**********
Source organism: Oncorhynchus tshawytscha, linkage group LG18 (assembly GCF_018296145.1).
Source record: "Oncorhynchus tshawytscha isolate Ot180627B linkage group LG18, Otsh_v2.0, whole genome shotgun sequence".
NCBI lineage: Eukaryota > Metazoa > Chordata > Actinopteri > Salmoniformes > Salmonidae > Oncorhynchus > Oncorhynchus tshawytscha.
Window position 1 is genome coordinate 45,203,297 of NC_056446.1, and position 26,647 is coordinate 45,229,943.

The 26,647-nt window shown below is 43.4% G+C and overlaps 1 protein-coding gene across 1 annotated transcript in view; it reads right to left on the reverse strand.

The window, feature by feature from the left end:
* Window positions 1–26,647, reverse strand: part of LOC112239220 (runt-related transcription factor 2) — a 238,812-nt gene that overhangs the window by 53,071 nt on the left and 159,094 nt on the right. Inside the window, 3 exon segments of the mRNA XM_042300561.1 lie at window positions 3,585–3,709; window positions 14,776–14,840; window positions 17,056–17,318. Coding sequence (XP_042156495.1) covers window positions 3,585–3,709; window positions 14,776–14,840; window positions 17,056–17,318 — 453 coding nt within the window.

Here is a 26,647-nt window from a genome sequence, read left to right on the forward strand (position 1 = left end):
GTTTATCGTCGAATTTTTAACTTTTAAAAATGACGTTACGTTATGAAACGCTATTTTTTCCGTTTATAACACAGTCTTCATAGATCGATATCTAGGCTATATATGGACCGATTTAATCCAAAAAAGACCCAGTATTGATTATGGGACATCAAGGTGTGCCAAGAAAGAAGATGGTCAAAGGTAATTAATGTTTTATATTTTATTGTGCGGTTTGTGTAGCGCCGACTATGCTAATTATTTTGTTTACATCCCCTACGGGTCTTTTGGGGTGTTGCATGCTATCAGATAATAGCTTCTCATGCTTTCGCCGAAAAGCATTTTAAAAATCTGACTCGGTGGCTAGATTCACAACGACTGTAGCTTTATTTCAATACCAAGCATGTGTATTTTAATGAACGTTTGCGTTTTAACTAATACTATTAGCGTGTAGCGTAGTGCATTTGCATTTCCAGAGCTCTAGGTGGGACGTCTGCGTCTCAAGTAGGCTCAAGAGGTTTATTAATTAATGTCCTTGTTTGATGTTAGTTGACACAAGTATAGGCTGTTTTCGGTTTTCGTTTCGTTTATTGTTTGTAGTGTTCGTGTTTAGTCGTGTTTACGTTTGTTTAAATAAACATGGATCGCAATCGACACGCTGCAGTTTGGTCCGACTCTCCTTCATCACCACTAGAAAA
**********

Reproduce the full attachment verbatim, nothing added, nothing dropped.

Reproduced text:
Source organism: Oncorhynchus tshawytscha, linkage group LG18 (assembly GCF_018296145.1).
Source record: "Oncorhynchus tshawytscha isolate Ot180627B linkage group LG18, Otsh_v2.0, whole genome shotgun sequence".
NCBI lineage: Eukaryota > Metazoa > Chordata > Actinopteri > Salmoniformes > Salmonidae > Oncorhynchus > Oncorhynchus tshawytscha.
Window position 1 is genome coordinate 45,203,297 of NC_056446.1, and position 26,647 is coordinate 45,229,943.

The 26,647-nt window shown below is 43.4% G+C and overlaps 1 protein-coding gene across 1 annotated transcript in view; it reads right to left on the reverse strand.

The window, feature by feature from the left end:
* Window positions 1–26,647, reverse strand: part of LOC112239220 (runt-related transcription factor 2) — a 238,812-nt gene that overhangs the window by 53,071 nt on the left and 159,094 nt on the right. Inside the window, 3 exon segments of the mRNA XM_042300561.1 lie at window positions 3,585–3,709; window positions 14,776–14,840; window positions 17,056–17,318. Coding sequence (XP_042156495.1) covers window positions 3,585–3,709; window positions 14,776–14,840; window positions 17,056–17,318 — 453 coding nt within the window.

Here is a 26,647-nt window from a genome sequence, read left to right on the forward strand (position 1 = left end):
GTTTATCGTCGAATTTTTAACTTTTAAAAATGACGTTACGTTATGAAACGCTATTTTTTCCGTTTATAACACAGTCTTCATAGATCGATATCTAGGCTATATATGGACCGATTTAATCCAAAAAAGACCCAGTATTGATTATGGGACATCAAGGTGTGCCAAGAAAGAAGATGGTCAAAGGTAATTAATGTTTTATATTTTATTGTGCGGTTTGTGTAGCGCCGACTATGCTAATTATTTTGTTTACATCCCCTACGGGTCTTTTGGGGTGTTGCATGCTATCAGATAATAGCTTCTCATGCTTTCGCCGAAAAGCATTTTAAAAATCTGACTCGGTGGCTAGATTCACAACGACTGTAGCTTTATTTCAATACCAAGCATGTGTATTTTAATGAACGTTTGCGTTTTAACTAATACTATTAGCGTGTAGCGTAGTGCATTTGCATTTCCAGAGCTCTAGGTGGGACGTCTGCGTCTCAAGTAGGCTCAAGAGGTTTATTAATTAATGTCCTTGTTTGATGTTAGTTGACACAAGTATAGGCTGTTTTCGGTTTTCGTTTCGTTTATTGTTTGTAGTGTTCGTGTTTAGTCGTGTTTACGTTTGTTTAAATAAACATGGATCGCAATCGACACGCTGCAGTTTGGTCCGACTCTCCTTCATCACCACTAGAAAA